Fear builds walls, faith builds bridges.
Sometimes transcending walls of fear and tearing them down means ignoring real or perceived threats to our bodies or even our lives in favor of bridge-building.
In our scripture today from the Gospel of Luke, Jesus is still in Galilee, on his way to Jerusalem. The Pharisees came to Jesus, and warned Jesus that he better get out of there, because, they said, Herod wants to kill him. This was a legitimate concern. This was not the Herod who was killing babies in the Jesus birth story, they’re talking about Herod Antipas, one of Herod the Great’s three sons who each rule one third of their father’s not very big territory. And this Herod was in the business of be-heading people, he had just be-headed John the Baptist, and he was after Jesus next.
But Jesus, when told this news that Herod was out to get him basically, says, “talk to the hand, ‘cause the face ain’t listening”, as we used to say in middle school.
He says: “Go tell that Fox for me, listen, I’m busy doing the work of the kingdom to come. And I will be doing this for three days. I’m not finished, and I’ll be done when I say so.” To call someone a fox, Mary Luti says, is to call someone “cowardly, silly, trivial.” He calls the guy who is out to savagely be-head him a cowardly, silly, trivial little man.
Jesus is walking toward trouble: doing God’s work of embracing, touching, healing, and no human king is gonna get in his way. Herod wants to kill me? Ain’t nobody got time for that. Go tell that Fox, Listen, I’ve got more important things to think about than my own death. Herod’s laws are human and finite and meaningless. God’s Law of Love is infinite and eternal, and on its own timeline, thank you very much.
[2When evildoers assail me to devour my flesh— my adversaries and foes— they shall stumble and fall.
3Though an army encamp against me, my heart shall not fear; though war rise up against me, yet I will be confident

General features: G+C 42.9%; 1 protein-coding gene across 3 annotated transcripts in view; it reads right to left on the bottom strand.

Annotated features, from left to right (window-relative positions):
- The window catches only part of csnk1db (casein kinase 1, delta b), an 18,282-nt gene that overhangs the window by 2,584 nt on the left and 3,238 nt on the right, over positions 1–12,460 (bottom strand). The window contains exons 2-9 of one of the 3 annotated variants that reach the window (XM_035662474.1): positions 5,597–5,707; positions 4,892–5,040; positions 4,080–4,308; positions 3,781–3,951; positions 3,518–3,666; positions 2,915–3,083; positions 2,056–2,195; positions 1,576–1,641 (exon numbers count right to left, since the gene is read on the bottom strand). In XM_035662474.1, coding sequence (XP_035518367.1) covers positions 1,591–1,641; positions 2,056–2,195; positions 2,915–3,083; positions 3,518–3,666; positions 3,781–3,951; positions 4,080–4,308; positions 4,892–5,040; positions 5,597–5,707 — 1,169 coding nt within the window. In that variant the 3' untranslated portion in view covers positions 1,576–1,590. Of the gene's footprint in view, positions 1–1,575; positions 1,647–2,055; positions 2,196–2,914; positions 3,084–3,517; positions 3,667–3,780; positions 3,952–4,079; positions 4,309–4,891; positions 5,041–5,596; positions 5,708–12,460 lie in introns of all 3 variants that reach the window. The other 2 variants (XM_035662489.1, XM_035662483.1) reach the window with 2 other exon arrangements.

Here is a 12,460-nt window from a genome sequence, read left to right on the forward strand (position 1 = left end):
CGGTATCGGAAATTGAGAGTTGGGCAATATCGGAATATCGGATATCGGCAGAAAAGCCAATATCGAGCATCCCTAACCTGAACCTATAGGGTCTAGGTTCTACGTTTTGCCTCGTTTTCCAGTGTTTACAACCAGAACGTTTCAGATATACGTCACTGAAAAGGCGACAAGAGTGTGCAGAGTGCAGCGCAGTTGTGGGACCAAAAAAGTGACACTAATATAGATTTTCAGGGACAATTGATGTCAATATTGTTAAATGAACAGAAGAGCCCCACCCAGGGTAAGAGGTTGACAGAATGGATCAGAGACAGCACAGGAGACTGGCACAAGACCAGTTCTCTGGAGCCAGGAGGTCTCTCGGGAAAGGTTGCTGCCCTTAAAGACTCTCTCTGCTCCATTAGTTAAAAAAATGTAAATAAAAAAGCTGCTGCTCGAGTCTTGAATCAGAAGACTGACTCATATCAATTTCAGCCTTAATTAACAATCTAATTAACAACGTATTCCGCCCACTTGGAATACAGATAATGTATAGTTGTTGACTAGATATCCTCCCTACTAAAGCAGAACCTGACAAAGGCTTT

The Lord is my light and my salvation, whom shall I fear? The Lord is the stronghold of my life, of whom shall I be afraid?]
Sometimes it is hard to, as the psalmist writes in our psalm this morning, to see the goodness of the Lord in the Land of the Living.
You and I can choose to see the goodness of the Lord in the land of the living if we can tell our very real and very human fears to “talk to the hand.” But we can’t do it unless we break down the walls we have built up around our cities and our neighborhoods and our homes and our hearts. We can’t see the goodness of the Lord in the land of the living until we see all people as our neighbors. We can’t see the goodness of the Lord in the land of the living until we love our neighbors. Our homeless neighbor, our Muslim neighbor, our indigenous neighbor, our gay neighbor, our migrant neighbor, our Jewish neighbor, our Christian neighbor, our atheist neighbor, our disabled neighbor, our addicted neighbor, our refugee neighbor. As we love ourselves.
If you want to find God, my colleague Erika Hewitt says, you need to go to the fringes to see who has been pushed there. The goodness of the Lord in the Land of the Living is found on the edges and the margins and the outside. You and I are gonna have to come out of our houses, look on the margins for the outsiders, see them as God’s beloved children, and bring them in.
And beloved: come to church more often, because it helps us to bridge-build to be here together. It reminds us of who we are. Seriously. Make church attendance a weekly thing. Don’t just come when you haven’t gotten any better offers, or when you’re not skiing, or when your kids don’t have a birthday party. Because it matters that we come together. We practice bridge-building here in this place because that is the work of faith, and the work of God. And practicing bridge building can’t be done on top of a mountain, on a beach at sunset, or in yoga class. It has to be done in the brokenness and beauty of human community. There is no human project more important than this one.
And, wherever you are, be the church. Love with extravagance and with wasteful abundance, without stopping to inquire who is worthy. Tear down the walls around your heart. Walk toward trouble. Go to the margins where you fear to go. Do not be afraid. The Lord is your light and your salvation, so there is no one and nothing to fear but fear itself.
Scripture: Luke 4: 1-13
preached at First Church in Sterling, MA
February 14, 2016
When I was in college, I had the most ridiculous bumper stickers. The kind you would imagine any reactionary lefty, completely black and white thinking, “politically correct” 19 year old to have. I didn’t even have a car, but I had bumper stickers. I put them on my dorm fridge. They said things like “I’ll be post feminist in the post patriarchy” and “Coexist” and “Ralph Nader for president”…remember him? Nothing like simplistic, bumper sticker politics.
The one that I’m most embarrassed about said this (and I humbly repent):